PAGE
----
1. What is stainless steel?
Stainless steel is a type of steel. Steel refers to steel containing less than 2% carbon (C), and more than 2% is iron. Adding chromium (Cr), nickel (Ni), manganese (Mn), silicon (Si), titanium (Ti), molybdenum (Mo) and other alloying elements in the steel smelting process improves the performance of the steel and makes the steel have corrosion resistance (that is, no rust) is what we often call stainless steel.
What exactly are “steel” and “iron”, what characteristics do they have, and what is the relationship between them? How did the 304, 304L, 316, and 316L we usually talk about come from, and what is the difference between them?
Steel: a material with iron as the main element, carbon content generally below 2%, and other elements. ——GB/T 13304-91 “Steel Classification”
Iron: A metallic element with atomic number 26. Iron materials have strong ferromagnetism, good plasticity and thermal conductivity.
Stainless steel: resistant to air, steam, water and other weak corrosive media or stainless steel. The commonly used steel grades are 304, 304L, 316, and 316L, which are 300 series steels of austenitic stainless steel.
2. Why do stainless steel have different grades?
During the smelting process of stainless steel, due to the different types of alloying elements added, the amount of different types added is different. Its characteristics are also different. In order to distinguish them, different steel grades are crowned. The following is a table of “alloy element” content of different steel grades of common decorative stainless steel for reference only:
Chemical composition (mass fraction, %)
304 stainless steel
Performance introduction: 304 stainless steel is the most common steel type. As a widely used steel, it has good corrosion resistance, heat resistance, low-temperature strength and mechanical properties; it has good hot workability such as stamping and bending, and has no heat treatment hardening phenomenon. (Non-magnetic, use temperature -196°C ~ 800°C).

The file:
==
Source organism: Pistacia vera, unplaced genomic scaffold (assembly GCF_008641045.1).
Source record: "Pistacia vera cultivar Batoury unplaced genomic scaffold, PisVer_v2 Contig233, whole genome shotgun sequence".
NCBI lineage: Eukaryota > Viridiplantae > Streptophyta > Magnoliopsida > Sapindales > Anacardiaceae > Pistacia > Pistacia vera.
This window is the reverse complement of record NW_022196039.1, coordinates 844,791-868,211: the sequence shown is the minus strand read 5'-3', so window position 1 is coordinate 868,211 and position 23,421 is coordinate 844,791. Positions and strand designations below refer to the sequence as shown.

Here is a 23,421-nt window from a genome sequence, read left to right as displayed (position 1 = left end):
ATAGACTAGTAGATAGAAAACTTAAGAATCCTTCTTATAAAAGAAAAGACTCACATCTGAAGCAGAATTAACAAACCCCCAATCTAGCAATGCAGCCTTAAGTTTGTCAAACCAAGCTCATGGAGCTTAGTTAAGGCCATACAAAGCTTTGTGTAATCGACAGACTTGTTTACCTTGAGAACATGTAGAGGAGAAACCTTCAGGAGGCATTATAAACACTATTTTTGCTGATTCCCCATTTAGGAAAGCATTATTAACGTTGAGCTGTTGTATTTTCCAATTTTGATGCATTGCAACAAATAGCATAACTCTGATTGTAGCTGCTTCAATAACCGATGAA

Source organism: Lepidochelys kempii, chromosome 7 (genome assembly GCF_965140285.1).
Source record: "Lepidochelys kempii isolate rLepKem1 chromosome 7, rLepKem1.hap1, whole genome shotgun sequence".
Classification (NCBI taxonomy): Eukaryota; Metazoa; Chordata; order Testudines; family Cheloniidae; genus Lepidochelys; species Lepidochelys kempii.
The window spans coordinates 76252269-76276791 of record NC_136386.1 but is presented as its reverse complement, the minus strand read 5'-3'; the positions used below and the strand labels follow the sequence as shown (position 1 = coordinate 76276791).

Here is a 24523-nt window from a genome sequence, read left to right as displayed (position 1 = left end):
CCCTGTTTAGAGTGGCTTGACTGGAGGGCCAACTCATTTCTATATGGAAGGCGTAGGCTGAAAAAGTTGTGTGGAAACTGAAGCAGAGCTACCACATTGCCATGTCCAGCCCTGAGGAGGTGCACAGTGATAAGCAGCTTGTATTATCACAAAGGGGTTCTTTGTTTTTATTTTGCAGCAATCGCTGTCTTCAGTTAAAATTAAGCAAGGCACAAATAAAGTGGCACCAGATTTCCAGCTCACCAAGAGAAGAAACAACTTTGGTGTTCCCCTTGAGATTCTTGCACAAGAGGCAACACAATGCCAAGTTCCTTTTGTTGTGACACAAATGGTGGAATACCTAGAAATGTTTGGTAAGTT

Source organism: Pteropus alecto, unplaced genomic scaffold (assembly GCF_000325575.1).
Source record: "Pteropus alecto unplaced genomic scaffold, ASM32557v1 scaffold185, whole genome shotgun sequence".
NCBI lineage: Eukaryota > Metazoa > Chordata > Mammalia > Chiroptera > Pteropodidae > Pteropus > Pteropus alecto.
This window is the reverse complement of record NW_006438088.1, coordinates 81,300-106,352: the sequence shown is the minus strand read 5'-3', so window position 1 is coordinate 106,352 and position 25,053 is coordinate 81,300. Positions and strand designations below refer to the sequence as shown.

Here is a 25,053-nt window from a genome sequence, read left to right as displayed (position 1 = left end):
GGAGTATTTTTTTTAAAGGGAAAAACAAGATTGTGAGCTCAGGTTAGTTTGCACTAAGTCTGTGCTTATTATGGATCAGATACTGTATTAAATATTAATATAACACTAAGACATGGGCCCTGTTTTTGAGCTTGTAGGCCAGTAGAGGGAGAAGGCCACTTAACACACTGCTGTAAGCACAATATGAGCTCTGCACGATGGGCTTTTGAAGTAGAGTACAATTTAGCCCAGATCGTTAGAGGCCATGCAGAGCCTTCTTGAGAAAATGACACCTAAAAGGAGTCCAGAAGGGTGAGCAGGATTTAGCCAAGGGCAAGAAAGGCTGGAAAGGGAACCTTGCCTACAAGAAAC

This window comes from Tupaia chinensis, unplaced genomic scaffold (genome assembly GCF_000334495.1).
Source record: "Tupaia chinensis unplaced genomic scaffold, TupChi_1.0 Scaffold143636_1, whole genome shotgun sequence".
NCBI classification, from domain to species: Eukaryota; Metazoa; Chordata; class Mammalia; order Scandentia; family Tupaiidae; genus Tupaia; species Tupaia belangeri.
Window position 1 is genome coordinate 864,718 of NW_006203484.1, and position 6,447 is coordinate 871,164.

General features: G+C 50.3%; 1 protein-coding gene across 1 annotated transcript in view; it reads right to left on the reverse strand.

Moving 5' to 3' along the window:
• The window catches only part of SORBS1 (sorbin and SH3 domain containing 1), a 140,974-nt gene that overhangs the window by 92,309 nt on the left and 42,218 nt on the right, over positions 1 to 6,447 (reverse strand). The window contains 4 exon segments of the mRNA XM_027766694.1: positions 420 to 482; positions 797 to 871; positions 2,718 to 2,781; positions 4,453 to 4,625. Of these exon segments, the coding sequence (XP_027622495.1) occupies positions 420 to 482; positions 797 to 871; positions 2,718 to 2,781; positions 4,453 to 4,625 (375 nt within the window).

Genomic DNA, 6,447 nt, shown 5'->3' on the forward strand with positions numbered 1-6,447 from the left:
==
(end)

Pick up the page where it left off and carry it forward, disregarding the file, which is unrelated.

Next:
Scope of application:
Household goods (Class 1 and Class 2 tableware, cabinets, indoor pipelines, water heaters, boilers, bathtubs)
Auto parts (windshield wipers, mufflers, moldings)
Medical equipment, building materials, chemistry, food industry, agriculture, ship parts
304L stainless steel (L is low carbon)
Performance introduction: As a low-carbon 304 steel, its corrosion resistance is similar to that of 304 steel under normal conditions, but after welding or stress relief, its resistance to intergranular corrosion is excellent; without heat treatment, it is also Can maintain good corrosion resistance, use temperature -196 ℃ ~ 800 ℃.
Scope of application: Applied to field machines in the chemical, coal and petroleum industries that require high resistance to grain boundary corrosion, heat-resistant parts of building materials and parts that are difficult to heat treat.
316 stainless steel
Performance introduction: 316 stainless steel has excellent corrosion resistance, atmospheric corrosion resistance and high-temperature strength due to the addition of molybdenum, and can be used under harsh conditions; excellent work hardening (non-magnetic).
Scope of application: equipment used in seawater, chemical, dye, paper, oxalic acid, fertilizer and other production equipment; photography, food industry, facilities in coastal areas, ropes, CD rods, bolts, nuts.
316L stainless steel (L is low carbon)
Performance introduction: As a low-carbon series of 316 steel, in addition to having the same characteristics as 316 steel, it has excellent resistance to intergranular corrosion.
Scope of application: Products with special requirements for grain boundary corrosion resistance.
316 and 316L stainless steel are molybdenum-containing stainless steel species. The molybdenum content in 316L stainless steel is slightly higher than that of 316 stainless steel. Due to the molybdenum in the steel, the overall performance of this steel is better than that of 310 and 304 stainless steel. Under high-temperature conditions, when the concentration of sulfuric acid is lower than 15% and higher than 85%, 316 Stainless steel has a wide range of uses. 316 stainless steel also has good resistance to chloride attack, so it is usually used in marine environments. 316L stainless steel has a maximum carbon content of 0.03 and can be used in applications where annealing after welding is not possible and where maximum corrosion resistance is required.
The corrosion resistance of 316 stainless steel is better than that of 304 stainless steel, and it has good corrosion resistance in the production process of pulp and paper. Moreover, 316 stainless steel is also resistant to erosion by marine and aggressive industrial atmospheres.
Generally speaking, there is not much difference between 304 stainless steel and 316 stainless steel in terms of chemical corrosion resistance, but there are differences in some specific media.